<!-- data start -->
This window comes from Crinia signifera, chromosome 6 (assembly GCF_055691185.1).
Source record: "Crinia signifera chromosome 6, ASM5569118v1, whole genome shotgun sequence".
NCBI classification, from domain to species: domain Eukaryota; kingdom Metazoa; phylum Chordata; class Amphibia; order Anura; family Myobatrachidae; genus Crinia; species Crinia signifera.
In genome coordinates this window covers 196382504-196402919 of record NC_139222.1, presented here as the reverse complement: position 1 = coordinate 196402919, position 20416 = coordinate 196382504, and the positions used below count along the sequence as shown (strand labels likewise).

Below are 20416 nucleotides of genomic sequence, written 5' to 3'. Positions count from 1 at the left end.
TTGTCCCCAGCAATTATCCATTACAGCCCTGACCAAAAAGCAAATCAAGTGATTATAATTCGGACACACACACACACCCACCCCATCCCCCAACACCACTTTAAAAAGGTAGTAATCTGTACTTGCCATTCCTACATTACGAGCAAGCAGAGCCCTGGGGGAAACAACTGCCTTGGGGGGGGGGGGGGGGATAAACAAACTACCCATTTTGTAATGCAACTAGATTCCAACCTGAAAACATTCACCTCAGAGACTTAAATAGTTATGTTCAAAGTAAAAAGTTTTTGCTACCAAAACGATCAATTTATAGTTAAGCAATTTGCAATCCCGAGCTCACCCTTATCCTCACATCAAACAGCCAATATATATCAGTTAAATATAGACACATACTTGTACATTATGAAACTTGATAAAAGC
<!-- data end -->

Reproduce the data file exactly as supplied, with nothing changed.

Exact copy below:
This window comes from Crinia signifera, chromosome 6 (assembly GCF_055691185.1).
Source record: "Crinia signifera chromosome 6, ASM5569118v1, whole genome shotgun sequence".
NCBI classification, from domain to species: domain Eukaryota; kingdom Metazoa; phylum Chordata; class Amphibia; order Anura; family Myobatrachidae; genus Crinia; species Crinia signifera.
In genome coordinates this window covers 196382504-196402919 of record NC_139222.1, presented here as the reverse complement: position 1 = coordinate 196402919, position 20416 = coordinate 196382504, and the positions used below count along the sequence as shown (strand labels likewise).

Below are 20416 nucleotides of genomic sequence, written 5' to 3'. Positions count from 1 at the left end.
TTGTCCCCAGCAATTATCCATTACAGCCCTGACCAAAAAGCAAATCAAGTGATTATAATTCGGACACACACACACACCCACCCCATCCCCCAACACCACTTTAAAAAGGTAGTAATCTGTACTTGCCATTCCTACATTACGAGCAAGCAGAGCCCTGGGGGAAACAACTGCCTTGGGGGGGGGGGGGGGGATAAACAAACTACCCATTTTGTAATGCAACTAGATTCCAACCTGAAAACATTCACCTCAGAGACTTAAATAGTTATGTTCAAAGTAAAAAGTTTTTGCTACCAAAACGATCAATTTATAGTTAAGCAATTTGCAATCCCGAGCTCACCCTTATCCTCACATCAAACAGCCAATATATATCAGTTAAATATAGACACATACTTGTACATTATGAAACTTGATAAAAGC